Saturday, 26 May 2018 11:16

Who by Fire

Over the years I have shared several images from Purchase Knob, one of my favorite places in Great Smoky Mountains National Park. Several days ago we were there again hoping for a glorious sunrise with which to welcome the new day. What we were given was so much more than we could have imagined that I wanted to share one more Image from this beautiful place. I know why my soul calls this land "home."

A focal length of 52mm, truly normal, gave me the angle-of-view I wanted to isolate the portion of my visual field in which the most intense drama was occurring. An aperture of f/20 provided depth-of-field, and a shutter speed of 1.0 second at ISO 100 gave me a slightly darker-than-medium exposure and provided a compromise between noise introduction and cloud motion.

As I looked on, almost too enthralled to photograph, the title of a Leonard Cohen song occurred to me, "Who by Fire?"

Saturday, 19 May 2018 08:48

Rocks for the Ages

The old rocks of Franklin Cliffs Overlook in Shenandoah National Park have seen the patience of time. They are gifts of a distant Precambrian world and its Mesoproterozic Era, which ended more than a billion years before the present, long before some of these strata were uplifted to become part of the crest of these ancient mountains. Once exposed, nature's inexorable forces immediately began to lay them low: the primordial lichen, eating rocks, giving birth to soil. As I sat gazing at the great valley miles away, I could not help but contemplate the march of time taking place beneath the soles of my Chacos.

A focal length of 112mm allowed me to isolate - from about 2.5' -  the lichen patterns that attracted me. An aperture of f/22 provided depth-of-field, and a shutter speed of 1/15th second at ISO 100 gave me a slightly-darker-than-medium exposure.

More than mere patches of lichen, what I saw before me were shapes and lines of the march of time itself: an abstract from the dim past moving across the present day.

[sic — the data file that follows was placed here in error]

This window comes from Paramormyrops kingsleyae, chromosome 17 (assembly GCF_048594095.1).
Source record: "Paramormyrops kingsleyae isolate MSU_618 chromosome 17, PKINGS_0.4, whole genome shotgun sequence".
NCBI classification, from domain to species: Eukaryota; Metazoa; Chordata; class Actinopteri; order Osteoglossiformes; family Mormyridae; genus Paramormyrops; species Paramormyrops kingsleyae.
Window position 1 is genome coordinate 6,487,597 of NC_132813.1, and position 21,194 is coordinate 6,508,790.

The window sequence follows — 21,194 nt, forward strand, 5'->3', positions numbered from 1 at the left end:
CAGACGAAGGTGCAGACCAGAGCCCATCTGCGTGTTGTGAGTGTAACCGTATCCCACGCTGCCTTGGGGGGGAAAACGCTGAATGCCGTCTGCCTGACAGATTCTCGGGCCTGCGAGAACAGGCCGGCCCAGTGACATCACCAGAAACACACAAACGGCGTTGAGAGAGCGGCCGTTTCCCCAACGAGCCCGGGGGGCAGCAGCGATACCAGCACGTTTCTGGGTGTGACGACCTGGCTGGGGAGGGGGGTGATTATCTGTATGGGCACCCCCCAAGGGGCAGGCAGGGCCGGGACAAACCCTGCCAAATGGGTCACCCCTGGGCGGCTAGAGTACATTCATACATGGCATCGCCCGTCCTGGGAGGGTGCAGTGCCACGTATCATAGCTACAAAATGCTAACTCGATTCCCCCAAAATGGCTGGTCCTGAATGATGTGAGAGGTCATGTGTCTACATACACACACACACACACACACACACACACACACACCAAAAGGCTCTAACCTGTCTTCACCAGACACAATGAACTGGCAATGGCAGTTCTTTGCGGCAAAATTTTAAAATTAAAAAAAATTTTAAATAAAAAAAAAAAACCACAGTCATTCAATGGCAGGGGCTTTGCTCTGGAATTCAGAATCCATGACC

Friday, 11 May 2018 21:32

If Forestry Had a Cradle...

All of the land in the fog-filled valley below my perch was once owned by George Washington Vanderbilt II, and on it, with the dendrologic knowledge of Carl A. Schenck, was established the first school of forestry in America. The Cradle of Forestry is now a part of the Pisgah National Forest and serves to share with everyone the knowledge of Vanderbilt's and Schenck's work and its heritage for all of us - the successes, the failures, the wisdom of trees. As the sun peeked cautiously  over the eastern mountains, I watched the valley mist roll like waves on a woody sea.

A focal length of 62mm, still within the "normal" range, gave me the angle-of-view I wanted. An aperture of f/8, given the camera-to-subject distance, and a shutter speed of 0.3 second at ISO 200 allowed me to stop the movement in the fog to avoid unwanted blurring, provide depth-of-field, and also to create a somewhat darker-than-medium exposure: all without building unacceptable amounts of digital noise into the file.

I often wonder if Schenck came to this spot, before there was a Blue Ridge Parkway, to watch in silence as the new day began.

Thursday, 03 May 2018 09:23

Still Life with Nail Kegs

Spring Creek, North Carolina is far off the beaten track, as they say; and many of its 19th-Century barns have fallen victim to the passage of time. On the other hand, though a mere 65-years-old, the Homer Reeves livestock barn is a classic that served the hanging of burley tobacco, as needed, as well as operating as a dairy on the lower level. The lumber for this barn was milled from timber cut on the mountain across the valley. Among the wonderful artifacts found in the loft, a couple of old nail kegs and a tobacco basket saw their way clear to serve as a still life, framed by light pouring in through vent openings in the walls and that same light reflected onto the loft floor.

A focal length of 35mm, the cusp of wide-angle, allowed me to place the still life and the lines of incoming light so as to show almost the entire wall. An aperture of f/22 provided depth-of-field and the small starburst effects, and a shutter speed of 2.5 seconds at ISO 400 gave me an overall slightly darker-than-medium exposure.

The barns of Madison County are always an adventure waiting to happen.

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